So, I want to encourage men (and boys) who might have dismissed the invitation to enter Stories of Life in the past to have a go in 2020. Perhaps, also, the many excellent female contributors might consider encouraging their husbands, fathers, brothers or friends to throw their hat in the ring. The competition will be all the richer for it!

Happy writing!

Craig Chapman.

 

2016 – 2019 Stories of Life anthologies

Stories of Life by Craig

One of the Six (Open category), published in the 2019 anthology, Papa’s Shoes and other stories of life

 

Birdman (Short category), published in the 2018 anthology, Three Dummies in a Dinghy and other stories of life

(Feature photo of Birdman supplied by Craig)

Useful links

Feedback Month

How to enter

Categories and Prizes

Feedback on Feedback Month

 

‘Thank you so much for the feedback. This was a very difficult story for me to write, but one I felt compelled to. I knew it was not right because I was focused on spelling out the injustice I felt, rather than the overwhelming grace of God in bringing about a resolution!  So thank you so much. I hope now the story has a better focus. Although I understand this is no guarantee it will be included in the publication – but I now I feel much more satisfied with my submission!’

‘Thanks a million for the feedback from Dr James Cooper. It gives me ample time  to work on the story before entering it into the Stories of Life Competition.’

These quotes are from two people who have had their drafts reviewed, and we’re so glad that our new initiative, Feedback Month, has well and truly taken off.

From serious writers to people who don’t usually write, many have written back to thank our editors, and have said that the feedback is helping them to improve and continue working on their story draft. Our editors are all published authors and are freely giving of their time and expertise. Don’t miss this great opportunity.

To submit a story draft for review, click here Feedback Month.

 

Stories of Life as a pastoral opportunity

 

As a pastor of a congregation, I have been happy to encourage our members to contribute to Stories of Life over the past few years. While many worry that their story isn’t ‘remarkable’ enough, or they are not a good enough writer, those who have gone through the process have been blessed and encouraged by the experience. And they have been surprised to discover that their story is more interesting than they might have thought, and that with a little bit of help, they could produce a well-written story.

Mark Worthing, editor and author

As a pastor one of my goals is always to help people reflect on their own journeys of faith in Christ, and to be able to communicate their stories to others. I have found that Stories of Life presents a wonderful opportunity to do this.

Many Christians carry with them the burden of a difficult experience (often an experience of serious injury or illness, a relationship break-up, or the death of someone close to them). There is much healing to be found in being able to put these experiences and the feelings still connected to them on to paper. I am continually amazed at how beneficial this is, and how many conversations it helps to open up. And, of course, if the story is published or read on radio, hundreds of others hear it and begin to think and talk about their own similar experiences.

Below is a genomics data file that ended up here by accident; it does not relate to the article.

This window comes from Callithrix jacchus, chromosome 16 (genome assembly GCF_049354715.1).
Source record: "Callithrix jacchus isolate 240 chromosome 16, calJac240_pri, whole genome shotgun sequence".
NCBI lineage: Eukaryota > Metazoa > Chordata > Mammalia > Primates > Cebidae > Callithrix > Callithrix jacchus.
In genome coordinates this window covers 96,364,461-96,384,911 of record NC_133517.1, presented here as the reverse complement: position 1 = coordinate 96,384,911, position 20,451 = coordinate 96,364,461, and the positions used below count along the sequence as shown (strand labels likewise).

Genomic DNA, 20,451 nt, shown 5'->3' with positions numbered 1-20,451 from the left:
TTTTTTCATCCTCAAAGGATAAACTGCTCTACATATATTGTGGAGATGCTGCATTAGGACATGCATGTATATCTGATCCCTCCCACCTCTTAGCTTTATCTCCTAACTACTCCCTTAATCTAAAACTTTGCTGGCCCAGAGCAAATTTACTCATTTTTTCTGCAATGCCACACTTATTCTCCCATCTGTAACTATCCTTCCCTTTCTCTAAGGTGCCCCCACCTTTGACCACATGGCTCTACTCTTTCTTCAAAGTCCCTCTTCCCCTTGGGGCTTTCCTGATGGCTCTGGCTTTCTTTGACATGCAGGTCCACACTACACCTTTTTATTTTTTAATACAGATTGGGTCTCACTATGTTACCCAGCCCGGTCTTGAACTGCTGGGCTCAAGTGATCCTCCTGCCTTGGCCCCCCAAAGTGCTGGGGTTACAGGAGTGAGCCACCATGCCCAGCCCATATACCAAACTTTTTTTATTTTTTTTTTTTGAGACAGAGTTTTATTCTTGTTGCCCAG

Beyond the pastoral care benefits of writing one’s story, there is also a strong evangelistic benefit. Not only the stories of about coming to faith in Christ, but also the stories about personal struggles and how God was present in these times, provide a strong witness to the transforming power of Christ in individual lives. As a pastor I can stand in the pulpit and tell people that Jesus transforms lives, and I can tell those I meet about the good news of what God has done for us in Christ; but, in truth, there is nothing more effective than a so called ‘everyday’ Christian sharing their own experience of God’s grace. This is why pastors are always encouraging people to talk about their faith, to tell those around them about what Jesus has done for them. Stories of Life is a brilliant tool to help people get started doing this.

So, from the standpoint of a pastor, Stories of Life, and all the assistance and encouragement provided on line and via other means to the story writers, has been tremendous tool for pastor ministry.

I believe that every Christian has a powerful story to tell. Encouraging them to consider writing a story and submitting it to Stories of Life is a great pastoral and evangelistic opportunity.

by Rev Mark Worthing

Pastor, Immanuel Lutheran Church, North Adelaide

 

Useful links:

Feedback Month (till 30 June for our editors to give you feedback on your story draft)

How to Enter (accepting story submissions till 31 July for a chance to be published in the 2020 Stories of Life anthology and to win a category prize)